Sea Shepherd Seizes Fishing Nets Killing a Critically Endangered Porpoise
Sea Shepherd, the renegade environmental group known for its militant tactics, swept into the Gulf of California in Mexico last week and seized fishing nets killing the critically endangered vaquita porpoise.
All with the express permission of the Mexican government.
The vaquita is in such dire straits—fewer than 100 survive—that the Mexican government readily approved requests from Sea Shepherd to help enforce a ban on gill nets that are ensnaring the small porpoise.
It took the crew of the Sea Shepherd vessel Farley Mowat more than six hours on Friday to pull in 1.5 miles of net, which had killed 60 dogfish sharks. Two species of protected hammerhead sharks were found in the net as well.
Many gill nets target another endangered species—the totoaba—a large fish whose swim bladder is a sought-after delicacy in China. But the nets also catch the vaquita, leading Mexican officials to ban the use of the nets for two years across 5,000 square miles in the northern Gulf of California.
Oona Layolle, captain of the Farley Mowat, said the net had likely been in the water for several days before the crew discovered it. Layolle saw sea lions eating totoaba trapped in the gill net as the crew loaded the net onto the ship.
The Farley Mowat, a 110-foot former U.S. Coast Guard vessel, joined Sea Shepherd’s research vessel, the Martin Sheen, this month as part of the group’s “Operation Milagro II,” which aims to protect the vaquita. Conservation groups such as Sea Shepherd and Greenpeace have been working with Mexican officials to patrol vaquita habitat. Late last year, the Mexican Navy granted Sea Shepherd permission to locate and seize gill nets illegally set inside the preserve, after the group sent in video footage showing a baby humpback whale they found entangled in gill nets.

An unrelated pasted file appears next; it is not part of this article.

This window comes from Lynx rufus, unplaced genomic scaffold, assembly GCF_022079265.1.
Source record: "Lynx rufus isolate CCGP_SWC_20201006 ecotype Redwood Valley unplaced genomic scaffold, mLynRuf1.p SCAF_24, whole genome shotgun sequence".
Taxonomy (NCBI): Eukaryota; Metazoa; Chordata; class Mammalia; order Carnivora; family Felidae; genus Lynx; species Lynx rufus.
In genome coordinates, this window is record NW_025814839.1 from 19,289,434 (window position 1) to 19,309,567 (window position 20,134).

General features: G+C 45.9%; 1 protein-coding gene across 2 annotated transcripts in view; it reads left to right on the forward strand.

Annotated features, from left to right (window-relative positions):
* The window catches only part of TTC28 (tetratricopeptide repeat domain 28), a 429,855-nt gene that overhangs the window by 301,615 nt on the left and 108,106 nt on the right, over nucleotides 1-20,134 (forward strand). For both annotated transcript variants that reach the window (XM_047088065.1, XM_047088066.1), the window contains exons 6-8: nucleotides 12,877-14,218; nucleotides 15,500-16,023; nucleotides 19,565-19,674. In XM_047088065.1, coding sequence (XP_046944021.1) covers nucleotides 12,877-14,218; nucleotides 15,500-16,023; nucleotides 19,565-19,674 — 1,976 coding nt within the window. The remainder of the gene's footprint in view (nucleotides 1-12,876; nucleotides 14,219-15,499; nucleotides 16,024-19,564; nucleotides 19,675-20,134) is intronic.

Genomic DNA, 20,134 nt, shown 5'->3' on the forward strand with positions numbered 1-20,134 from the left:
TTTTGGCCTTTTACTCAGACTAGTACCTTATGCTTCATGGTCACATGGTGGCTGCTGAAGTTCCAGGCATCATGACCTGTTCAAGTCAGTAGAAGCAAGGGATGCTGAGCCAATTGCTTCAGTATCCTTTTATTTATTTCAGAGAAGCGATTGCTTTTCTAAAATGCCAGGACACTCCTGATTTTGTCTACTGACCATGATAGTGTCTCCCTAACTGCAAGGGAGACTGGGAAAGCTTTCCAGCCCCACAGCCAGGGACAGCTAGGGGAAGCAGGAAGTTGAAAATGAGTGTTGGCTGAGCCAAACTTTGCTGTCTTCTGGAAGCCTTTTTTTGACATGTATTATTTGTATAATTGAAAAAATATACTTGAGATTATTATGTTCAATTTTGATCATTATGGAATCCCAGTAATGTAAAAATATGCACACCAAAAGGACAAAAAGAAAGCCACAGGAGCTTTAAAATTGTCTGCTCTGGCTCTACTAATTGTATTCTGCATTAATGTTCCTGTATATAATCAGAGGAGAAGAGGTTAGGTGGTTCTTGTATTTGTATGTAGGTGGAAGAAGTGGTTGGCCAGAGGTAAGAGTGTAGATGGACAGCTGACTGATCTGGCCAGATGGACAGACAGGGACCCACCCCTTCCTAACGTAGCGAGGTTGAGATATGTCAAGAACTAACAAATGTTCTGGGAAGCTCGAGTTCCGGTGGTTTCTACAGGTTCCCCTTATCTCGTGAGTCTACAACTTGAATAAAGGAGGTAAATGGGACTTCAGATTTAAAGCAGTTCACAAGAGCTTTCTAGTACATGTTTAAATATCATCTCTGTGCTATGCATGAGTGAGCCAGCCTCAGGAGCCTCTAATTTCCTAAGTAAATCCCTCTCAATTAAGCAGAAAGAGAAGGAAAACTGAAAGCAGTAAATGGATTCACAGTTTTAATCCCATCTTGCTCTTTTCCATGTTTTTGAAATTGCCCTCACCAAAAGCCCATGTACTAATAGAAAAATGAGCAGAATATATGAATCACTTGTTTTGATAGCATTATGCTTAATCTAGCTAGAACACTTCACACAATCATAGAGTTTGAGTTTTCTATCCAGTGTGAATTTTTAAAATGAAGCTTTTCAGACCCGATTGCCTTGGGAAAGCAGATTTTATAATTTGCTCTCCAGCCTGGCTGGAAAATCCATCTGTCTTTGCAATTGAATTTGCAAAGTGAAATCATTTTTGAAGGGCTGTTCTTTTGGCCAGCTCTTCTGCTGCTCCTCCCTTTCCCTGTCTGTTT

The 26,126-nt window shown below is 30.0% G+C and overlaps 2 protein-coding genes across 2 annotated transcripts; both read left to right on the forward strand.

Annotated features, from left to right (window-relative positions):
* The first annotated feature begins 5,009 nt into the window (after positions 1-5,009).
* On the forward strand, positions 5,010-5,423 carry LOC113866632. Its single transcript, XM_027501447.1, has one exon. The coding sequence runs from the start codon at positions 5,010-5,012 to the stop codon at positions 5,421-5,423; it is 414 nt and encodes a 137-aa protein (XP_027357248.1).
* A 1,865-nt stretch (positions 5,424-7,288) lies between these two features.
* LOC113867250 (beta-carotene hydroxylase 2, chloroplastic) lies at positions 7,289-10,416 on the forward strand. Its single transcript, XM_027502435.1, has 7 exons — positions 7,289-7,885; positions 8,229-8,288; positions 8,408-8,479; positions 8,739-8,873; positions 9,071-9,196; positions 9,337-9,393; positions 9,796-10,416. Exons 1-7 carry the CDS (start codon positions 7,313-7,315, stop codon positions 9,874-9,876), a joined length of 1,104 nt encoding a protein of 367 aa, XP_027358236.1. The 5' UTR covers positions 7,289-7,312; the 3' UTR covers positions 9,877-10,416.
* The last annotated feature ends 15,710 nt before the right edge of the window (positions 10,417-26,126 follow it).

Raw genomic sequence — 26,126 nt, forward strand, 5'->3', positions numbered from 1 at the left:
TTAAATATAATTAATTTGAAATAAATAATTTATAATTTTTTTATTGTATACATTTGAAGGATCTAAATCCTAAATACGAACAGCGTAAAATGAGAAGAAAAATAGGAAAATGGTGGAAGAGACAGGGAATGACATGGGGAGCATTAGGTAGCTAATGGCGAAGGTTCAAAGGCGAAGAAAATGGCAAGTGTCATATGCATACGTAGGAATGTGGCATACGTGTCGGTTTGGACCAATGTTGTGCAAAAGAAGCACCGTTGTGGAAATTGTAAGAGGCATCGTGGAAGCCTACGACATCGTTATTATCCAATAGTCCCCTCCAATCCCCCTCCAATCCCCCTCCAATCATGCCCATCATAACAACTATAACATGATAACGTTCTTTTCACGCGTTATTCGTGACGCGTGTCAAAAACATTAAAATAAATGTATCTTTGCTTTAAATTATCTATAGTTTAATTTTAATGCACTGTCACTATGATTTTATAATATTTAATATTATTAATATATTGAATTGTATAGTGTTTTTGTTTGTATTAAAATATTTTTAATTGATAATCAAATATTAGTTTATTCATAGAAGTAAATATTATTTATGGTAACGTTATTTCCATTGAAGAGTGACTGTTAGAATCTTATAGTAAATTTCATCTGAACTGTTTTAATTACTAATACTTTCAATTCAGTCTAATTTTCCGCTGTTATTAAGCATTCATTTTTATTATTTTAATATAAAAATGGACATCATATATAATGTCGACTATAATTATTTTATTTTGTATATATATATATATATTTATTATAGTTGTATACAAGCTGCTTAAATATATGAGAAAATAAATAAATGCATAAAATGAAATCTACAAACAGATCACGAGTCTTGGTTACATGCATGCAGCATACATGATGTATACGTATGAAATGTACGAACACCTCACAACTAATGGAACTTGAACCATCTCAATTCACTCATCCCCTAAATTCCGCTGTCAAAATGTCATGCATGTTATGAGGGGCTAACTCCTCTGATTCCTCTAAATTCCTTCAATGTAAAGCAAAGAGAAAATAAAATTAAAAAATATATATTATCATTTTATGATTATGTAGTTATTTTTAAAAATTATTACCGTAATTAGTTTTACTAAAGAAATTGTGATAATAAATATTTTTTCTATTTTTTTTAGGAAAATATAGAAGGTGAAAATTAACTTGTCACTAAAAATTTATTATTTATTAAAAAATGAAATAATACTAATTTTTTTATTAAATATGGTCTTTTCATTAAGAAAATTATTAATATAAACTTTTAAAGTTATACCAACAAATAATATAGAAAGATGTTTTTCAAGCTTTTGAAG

“Prior to Dec. 25, Sea Shepherd patrolled the gill net ban zone and reported to the Navy the position of any illegal activity,” Layolle said, “The Navy would then come and stop the poachers. But I knew that we could be of better help by retrieving the nets using our new ship.”
Vaquitas are the smallest member of the porpoise family and have been listed as critically endangered in the U.S. and Mexico since 1996. In recent years, increasing demand for totoaba bladders has led to more gill nets in vaquita territory. Scientists estimate that the porpoise population has fallen from 200 porpoises in 2012 to 97 today.
Totoaba bladders can fetch as much as $3,800 a pound on the market in Hong Kong, while anglers only face fines of around $500 and no jail time if they are caught with the fish.
Lorenzo Rojas-Bracho, a research scientist who leads the international vaquita recovery team, told TakePart in December that Mexico's Congress is working on legislation that would put punishment for totoaba fishing and smuggling on par with cocaine trafficking.
In the meantime, Layolle hopes officials alter the two-year gill net ban to an indefinite one, contingent on a Vaquita recovery.
“Marine scientists estimate that it would take 40 years to rebuild the population to even 2008 levels,” Layolle said. “Our efforts to preserve these beautiful animals must be constant and we must protect the Vaquita for as long as it takes.”